Let’s jump straight into the next stage of finding your new assistant!
Before tackling these steps, you should have your:
· Financial budget
· List of tasks to outsource
· General idea of how much time per month you expect to outsource
These items were covered in my November post, Is it Time to Hire Help?
This part might seem daunting, but I’m promise it’s not difficult!
Referrals - Ask your author friends if they work with an assistant or if they know of someone else that does. Personal recommendations are a great place to start.
Check the Loops – If you are on any author loops or discussion groups, run a search for “author’s assistant.” Chances are someone else has already asked for recommendations. If nothing comes up in your search, be the first to ask.
Resources – Author’s Atlas is a free review and ratings site for all the freelancers an author might need and has a significant database of assistants. AuthorEMS also has an extensive listing of freelancers.
Once you start collecting names and referrals, visit each assistant’s website. Here are the items I recommend you look for on their site:
Testimonials - This will give you an idea, not only of the assistant’s experience in the field, but also of other authors you can contact to make sure they were happy with the freelancer’s work.
Services - Most freelancers are going to have a detailed list of their services on their website. Just make sure that the majority of the items you are hoping to outsource are on the list. Most assistants are flexible in what they do, so if something is missing from the list, make a note to ask about that particular item in your inquiry email.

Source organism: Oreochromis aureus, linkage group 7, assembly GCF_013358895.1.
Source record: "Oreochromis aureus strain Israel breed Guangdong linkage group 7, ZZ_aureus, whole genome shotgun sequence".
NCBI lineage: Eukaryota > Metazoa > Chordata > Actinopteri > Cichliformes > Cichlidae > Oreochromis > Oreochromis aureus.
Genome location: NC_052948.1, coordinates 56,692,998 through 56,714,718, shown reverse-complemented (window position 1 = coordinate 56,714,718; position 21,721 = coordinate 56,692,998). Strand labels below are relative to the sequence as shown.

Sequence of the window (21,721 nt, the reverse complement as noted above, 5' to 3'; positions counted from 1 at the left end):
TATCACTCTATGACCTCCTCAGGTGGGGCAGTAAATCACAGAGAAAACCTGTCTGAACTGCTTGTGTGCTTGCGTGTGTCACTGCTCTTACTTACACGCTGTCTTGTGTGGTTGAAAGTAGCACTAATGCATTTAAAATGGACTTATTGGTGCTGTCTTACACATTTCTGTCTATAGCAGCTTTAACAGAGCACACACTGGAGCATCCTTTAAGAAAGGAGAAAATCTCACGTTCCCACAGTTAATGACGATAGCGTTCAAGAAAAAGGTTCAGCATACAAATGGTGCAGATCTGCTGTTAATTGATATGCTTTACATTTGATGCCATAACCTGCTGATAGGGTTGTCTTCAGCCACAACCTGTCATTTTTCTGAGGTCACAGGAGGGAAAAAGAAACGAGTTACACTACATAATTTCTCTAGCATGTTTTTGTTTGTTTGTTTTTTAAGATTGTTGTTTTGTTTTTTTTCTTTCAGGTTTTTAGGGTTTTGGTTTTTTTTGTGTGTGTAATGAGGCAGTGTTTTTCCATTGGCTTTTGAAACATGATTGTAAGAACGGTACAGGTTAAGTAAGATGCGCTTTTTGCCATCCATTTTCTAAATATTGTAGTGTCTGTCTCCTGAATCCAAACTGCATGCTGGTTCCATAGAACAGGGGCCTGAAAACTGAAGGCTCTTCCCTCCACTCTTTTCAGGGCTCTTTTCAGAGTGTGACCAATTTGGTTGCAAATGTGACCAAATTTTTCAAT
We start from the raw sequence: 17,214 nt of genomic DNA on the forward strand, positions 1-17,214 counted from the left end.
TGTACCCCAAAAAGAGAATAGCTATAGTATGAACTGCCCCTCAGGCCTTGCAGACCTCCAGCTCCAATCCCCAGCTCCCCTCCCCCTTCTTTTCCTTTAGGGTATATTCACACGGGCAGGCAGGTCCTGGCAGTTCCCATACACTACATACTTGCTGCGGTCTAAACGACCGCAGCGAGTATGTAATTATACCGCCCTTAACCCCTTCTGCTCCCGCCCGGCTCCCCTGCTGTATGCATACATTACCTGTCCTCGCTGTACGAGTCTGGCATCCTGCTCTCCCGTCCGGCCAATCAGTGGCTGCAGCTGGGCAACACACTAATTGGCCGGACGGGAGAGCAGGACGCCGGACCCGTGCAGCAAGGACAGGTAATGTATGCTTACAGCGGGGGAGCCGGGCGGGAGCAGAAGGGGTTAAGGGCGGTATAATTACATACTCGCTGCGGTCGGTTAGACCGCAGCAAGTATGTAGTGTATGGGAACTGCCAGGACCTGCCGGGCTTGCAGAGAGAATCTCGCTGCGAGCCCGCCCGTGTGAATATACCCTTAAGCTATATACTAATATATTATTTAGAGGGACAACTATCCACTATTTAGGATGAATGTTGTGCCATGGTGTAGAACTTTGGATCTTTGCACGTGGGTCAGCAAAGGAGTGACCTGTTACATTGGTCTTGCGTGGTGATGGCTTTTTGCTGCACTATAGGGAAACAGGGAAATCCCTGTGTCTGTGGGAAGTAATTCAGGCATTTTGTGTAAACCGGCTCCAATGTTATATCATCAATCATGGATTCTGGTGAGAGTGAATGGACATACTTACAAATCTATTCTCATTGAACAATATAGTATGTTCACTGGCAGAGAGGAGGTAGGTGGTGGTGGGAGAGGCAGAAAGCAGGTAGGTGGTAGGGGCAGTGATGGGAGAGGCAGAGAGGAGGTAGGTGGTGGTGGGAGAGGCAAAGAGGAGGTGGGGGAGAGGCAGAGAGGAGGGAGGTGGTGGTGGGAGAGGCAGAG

Copy – One thing I always check when vetting someone is their website copy and blog. I’m looking for writing skill level and attention to detail because both of those items are important to me.
Rates of assistants are going to vary widely based on experience and skill set. On average, you can expect to pay $25 - $40/hour. There will be outliers, of course, and a new assistant might not charge as much as someone who’s been working in the industry for years. Some assistants also offer a bulk discount if you’re going to contract them for a set number of hours per month. The assistant may or may not include their rates on their website.
At this point, you should have a handful of names that you would like to contact. If you have one or two favorites, contact them first. In your email, I recommend you include:
Introduction – Include the usual items: who you are, what you write, and where you are in you career. Every assistant is going to have unofficial areas and genres of expertise, so sharing that info with them upfront helps them to determine if they are a good fit for you.
Referral – If someone recommended that freelancer to you, be sure to mention it. First of all, it’s so nice to hear that a client likes your work! Secondly, it’s also a reverse referral. If one of my authors recommends someone to me as a potential client, it makes that person stand out in my inbox.